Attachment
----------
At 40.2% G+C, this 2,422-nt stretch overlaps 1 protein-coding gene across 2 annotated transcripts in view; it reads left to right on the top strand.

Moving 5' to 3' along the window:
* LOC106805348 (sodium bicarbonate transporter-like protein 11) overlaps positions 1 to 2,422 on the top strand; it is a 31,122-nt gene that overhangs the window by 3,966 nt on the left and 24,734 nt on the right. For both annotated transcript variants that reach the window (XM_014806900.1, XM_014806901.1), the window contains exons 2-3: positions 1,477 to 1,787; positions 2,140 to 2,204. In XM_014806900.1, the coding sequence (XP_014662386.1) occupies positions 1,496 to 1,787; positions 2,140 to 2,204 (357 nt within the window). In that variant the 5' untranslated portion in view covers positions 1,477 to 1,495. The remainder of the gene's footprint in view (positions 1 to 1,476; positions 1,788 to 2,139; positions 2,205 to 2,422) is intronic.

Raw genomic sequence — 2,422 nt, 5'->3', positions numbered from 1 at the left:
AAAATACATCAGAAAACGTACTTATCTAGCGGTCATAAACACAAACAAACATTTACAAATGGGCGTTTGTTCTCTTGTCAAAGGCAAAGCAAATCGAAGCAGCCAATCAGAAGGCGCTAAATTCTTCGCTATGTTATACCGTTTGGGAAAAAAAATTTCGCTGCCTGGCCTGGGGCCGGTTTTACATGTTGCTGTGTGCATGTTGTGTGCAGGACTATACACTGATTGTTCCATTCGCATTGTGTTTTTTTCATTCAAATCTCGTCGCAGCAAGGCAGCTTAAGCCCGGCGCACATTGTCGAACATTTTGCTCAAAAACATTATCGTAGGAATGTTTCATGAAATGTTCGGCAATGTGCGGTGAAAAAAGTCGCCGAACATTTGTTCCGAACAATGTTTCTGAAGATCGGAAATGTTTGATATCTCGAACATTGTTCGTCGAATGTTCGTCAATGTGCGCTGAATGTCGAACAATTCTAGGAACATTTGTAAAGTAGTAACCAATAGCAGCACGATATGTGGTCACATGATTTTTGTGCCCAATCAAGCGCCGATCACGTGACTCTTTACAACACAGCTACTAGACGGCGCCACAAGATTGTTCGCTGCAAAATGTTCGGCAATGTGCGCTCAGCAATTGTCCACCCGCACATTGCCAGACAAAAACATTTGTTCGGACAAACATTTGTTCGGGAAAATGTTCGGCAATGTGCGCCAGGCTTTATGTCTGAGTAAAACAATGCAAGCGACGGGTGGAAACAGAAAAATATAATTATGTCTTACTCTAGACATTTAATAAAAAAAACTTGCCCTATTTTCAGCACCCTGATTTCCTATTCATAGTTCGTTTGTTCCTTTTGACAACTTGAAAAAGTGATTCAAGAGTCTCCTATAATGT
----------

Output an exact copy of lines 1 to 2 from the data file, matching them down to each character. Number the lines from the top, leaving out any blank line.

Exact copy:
At 40.2% G+C, this 2,422-nt stretch overlaps 1 protein-coding gene across 2 annotated transcripts in view; it reads left to right on the top strand.

Moving 5' to 3' along the window: